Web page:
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2.16: Responsive Styling

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    Our last rule concept of “When” can be applied to responsive design. It applies to rule conditions being, such as a user has a device with a mobile screen, or is trying to print our page. Since these are not within our default display, we may wish to remove elements or modify our layout to support a small screen, or remove background images and colors to make printed versions easier to read and less taxing on ink supplies.

    To do this from within our stylesheet, we need to specify the differences between our selectors that apply to these use cases. When we want to make style changes based on the user’s device, it is best to test for the existence of the feature in the browser, or for a specific feature or setting of a device, instead of the name and version that it identifies itself as. For example, if we consider the browser’s current width, it does not matter what the device is. A user could be on a desktop but have the browser much smaller than full screen. We also do not want to maintain a list in our code of every mobile phone size, especially when most of them fall within a limited range. By just checking the size, we can categorize the device and give it a best-guess-fit appearance.

    Another argument for this approach is how the level of support for features changes both as standards change and as browsers are updated. If we only check the browser name, and a newer release than we were aware of supports the feature we want, we would lose out on the feature we want to implement. Instead, we can try and “test load” some of the features we want, or include fall back rules (like we did in our gradient example) to give ourselves the widest amount of support we can.

    To test by feature or capability, we use the media queries feature of CSS. We will use screen size as an example. While not a perfect science, there are roughly 4 basic screens to consider, along with their average sizes:

    • Smartphones (portrait)—320 pixels
    • Tablets (portrait)—768 pixels
    • Tablets (landscape), netbooks—1024 pixels
    • Laptops, desktops—1024 or higher

    This by no means captures every device or possible resolution. For example, mini-tablets (or the trend of phablets/oversized cell phones) can fall around the 480-pixel range. Whether you want to support different layouts for these devices will determine if you need to consider more variety than the list above, but once we implement more responsive features you will see how these devices will usually receive an acceptable viewing experience. Next, we will create new sections in our CSS that define what changes are necessary for those sizes. Some browsers and devices, like Apple’s Safari browser, will attempt to fit the entire page into their device screen by reporting to be a full-size device. To prevent this, we can add the following meta tag to our HTML:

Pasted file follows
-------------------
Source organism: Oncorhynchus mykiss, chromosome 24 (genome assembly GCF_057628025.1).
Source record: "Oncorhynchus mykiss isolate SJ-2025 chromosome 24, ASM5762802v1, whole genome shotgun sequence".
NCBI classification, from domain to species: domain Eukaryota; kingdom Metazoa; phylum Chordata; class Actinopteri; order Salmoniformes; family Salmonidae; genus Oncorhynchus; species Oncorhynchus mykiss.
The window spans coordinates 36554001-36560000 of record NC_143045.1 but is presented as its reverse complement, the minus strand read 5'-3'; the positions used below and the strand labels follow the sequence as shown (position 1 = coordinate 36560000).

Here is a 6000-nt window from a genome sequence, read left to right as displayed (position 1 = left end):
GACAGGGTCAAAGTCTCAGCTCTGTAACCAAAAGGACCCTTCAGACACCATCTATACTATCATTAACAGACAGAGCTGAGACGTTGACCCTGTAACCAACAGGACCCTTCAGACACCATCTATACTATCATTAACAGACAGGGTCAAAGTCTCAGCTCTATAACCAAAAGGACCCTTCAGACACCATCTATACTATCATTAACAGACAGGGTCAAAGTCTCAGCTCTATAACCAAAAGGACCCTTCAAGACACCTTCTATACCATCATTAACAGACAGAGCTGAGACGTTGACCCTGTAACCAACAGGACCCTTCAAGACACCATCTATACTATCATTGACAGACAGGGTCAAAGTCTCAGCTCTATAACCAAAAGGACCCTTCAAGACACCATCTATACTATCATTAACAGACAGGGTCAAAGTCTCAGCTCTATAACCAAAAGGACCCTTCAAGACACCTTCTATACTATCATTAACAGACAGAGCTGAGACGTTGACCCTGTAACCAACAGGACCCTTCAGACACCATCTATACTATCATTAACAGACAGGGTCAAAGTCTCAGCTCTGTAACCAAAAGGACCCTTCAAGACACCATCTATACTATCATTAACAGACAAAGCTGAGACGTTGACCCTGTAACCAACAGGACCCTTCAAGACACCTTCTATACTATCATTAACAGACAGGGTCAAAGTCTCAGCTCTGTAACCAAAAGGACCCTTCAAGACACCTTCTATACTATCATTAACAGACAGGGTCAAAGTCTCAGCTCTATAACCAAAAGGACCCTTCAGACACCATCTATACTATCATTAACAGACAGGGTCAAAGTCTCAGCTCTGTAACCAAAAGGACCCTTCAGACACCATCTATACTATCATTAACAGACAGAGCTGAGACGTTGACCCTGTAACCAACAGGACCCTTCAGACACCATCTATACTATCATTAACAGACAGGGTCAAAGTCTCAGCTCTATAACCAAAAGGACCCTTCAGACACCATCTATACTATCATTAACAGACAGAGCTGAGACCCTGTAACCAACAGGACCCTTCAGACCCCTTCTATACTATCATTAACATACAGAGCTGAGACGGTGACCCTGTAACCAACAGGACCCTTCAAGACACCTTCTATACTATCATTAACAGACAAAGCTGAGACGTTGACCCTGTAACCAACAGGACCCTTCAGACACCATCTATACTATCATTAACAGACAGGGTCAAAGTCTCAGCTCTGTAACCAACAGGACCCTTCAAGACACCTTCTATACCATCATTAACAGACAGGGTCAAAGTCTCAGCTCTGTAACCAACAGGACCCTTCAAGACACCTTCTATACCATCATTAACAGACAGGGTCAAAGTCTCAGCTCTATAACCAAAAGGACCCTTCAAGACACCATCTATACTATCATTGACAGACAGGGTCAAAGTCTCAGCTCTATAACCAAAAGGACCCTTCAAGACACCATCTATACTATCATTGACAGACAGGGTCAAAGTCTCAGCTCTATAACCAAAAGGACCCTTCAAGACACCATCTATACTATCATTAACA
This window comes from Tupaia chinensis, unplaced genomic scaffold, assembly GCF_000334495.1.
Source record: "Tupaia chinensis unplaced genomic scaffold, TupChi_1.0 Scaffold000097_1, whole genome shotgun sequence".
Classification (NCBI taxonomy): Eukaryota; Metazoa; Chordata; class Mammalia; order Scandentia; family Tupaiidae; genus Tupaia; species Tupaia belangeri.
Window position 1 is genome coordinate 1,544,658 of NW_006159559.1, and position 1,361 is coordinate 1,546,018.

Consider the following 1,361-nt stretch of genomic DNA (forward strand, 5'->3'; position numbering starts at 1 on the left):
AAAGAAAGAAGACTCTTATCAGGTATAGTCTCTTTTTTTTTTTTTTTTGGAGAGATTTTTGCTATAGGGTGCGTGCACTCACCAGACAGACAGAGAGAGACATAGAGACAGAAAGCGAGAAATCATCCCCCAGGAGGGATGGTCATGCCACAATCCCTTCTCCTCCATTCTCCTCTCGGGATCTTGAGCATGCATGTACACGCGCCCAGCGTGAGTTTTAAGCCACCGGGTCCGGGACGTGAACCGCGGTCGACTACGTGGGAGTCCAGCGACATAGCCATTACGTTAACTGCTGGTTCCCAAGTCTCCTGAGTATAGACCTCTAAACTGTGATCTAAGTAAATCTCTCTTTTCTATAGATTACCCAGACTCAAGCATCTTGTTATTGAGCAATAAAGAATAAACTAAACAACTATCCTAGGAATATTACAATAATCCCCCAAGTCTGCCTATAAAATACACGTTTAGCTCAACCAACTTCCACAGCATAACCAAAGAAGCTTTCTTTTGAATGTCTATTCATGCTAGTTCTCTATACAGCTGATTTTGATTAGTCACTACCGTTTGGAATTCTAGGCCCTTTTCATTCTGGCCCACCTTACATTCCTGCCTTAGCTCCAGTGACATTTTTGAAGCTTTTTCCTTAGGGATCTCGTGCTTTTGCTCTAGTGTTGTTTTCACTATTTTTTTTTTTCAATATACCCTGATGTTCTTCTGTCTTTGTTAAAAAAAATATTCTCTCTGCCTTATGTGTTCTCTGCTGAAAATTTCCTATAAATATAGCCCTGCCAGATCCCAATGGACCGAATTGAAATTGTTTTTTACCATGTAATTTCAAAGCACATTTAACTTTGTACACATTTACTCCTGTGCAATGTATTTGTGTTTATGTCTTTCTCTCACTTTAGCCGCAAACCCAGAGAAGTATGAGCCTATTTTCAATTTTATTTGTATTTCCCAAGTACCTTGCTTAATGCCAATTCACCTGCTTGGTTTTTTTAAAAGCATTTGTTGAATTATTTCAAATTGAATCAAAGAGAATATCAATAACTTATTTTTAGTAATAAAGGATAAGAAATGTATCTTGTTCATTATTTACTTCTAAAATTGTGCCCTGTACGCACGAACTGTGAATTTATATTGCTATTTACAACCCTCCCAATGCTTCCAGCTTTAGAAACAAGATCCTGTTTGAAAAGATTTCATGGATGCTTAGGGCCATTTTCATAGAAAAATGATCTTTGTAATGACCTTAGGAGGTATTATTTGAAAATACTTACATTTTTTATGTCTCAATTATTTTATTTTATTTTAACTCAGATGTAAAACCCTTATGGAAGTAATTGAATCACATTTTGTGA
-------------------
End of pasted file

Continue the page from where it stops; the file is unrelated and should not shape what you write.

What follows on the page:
<meta name="viewport" content="width=device-width; initial-scale=1.0">

    This line tells the browser to report its actual device width so we can provide the proper view.

    Next, we need to create a series of selectors that will test for our different scenarios. Using media queries to guide our decision:

    @media only screen and (max-width: 959px) {}
    // Smaller than desktop/laptop (tablets, netbooks)
    @media only screen and (min-width: 768px) and (max-width: 959px) {} //Portrait or landscape tablets, netbooks
    @media only screen and (max-width: 767px) {}
    // devices smaller than portrait tablets (mobile)
    @media only screen and (min-width: 480px) and (max-width: 767px) {} // mobile landscape to tablet portrait
    @media only screen and (max-width: 479px) {}
    // mobile up to landscape mode

    If you already have some CSS written, you can add these selectors below your existing code. Any rules in your existing code that are not overwritten by one of these selectors will remain in use and become your “fall back” rules. This is why we did not include a media query for full-size devices (although you could, if you wanted a different set of rules to be your fall back, say to assume a smaller device instead of a full-size device as your default style).

    Within each of these new selectors is where we would override our “normal” style to adjust our user experience. Anywhere we used floating divs will automatically adjust (within their parent container) as the window size changes. With these selectors, we can move other pieces of content around or even turn off some items that are unwieldy on smaller devices. Larger ads may be too large in screen size and file size for easy consumption on a mobile device. To disable it, we add a rule to the media section for smaller devices that hides that content. Imagine we have the following layout:

    2.16: Responsive Styling is shared under a CC BY-NC-SA license and was authored, remixed, and/or curated by LibreTexts.

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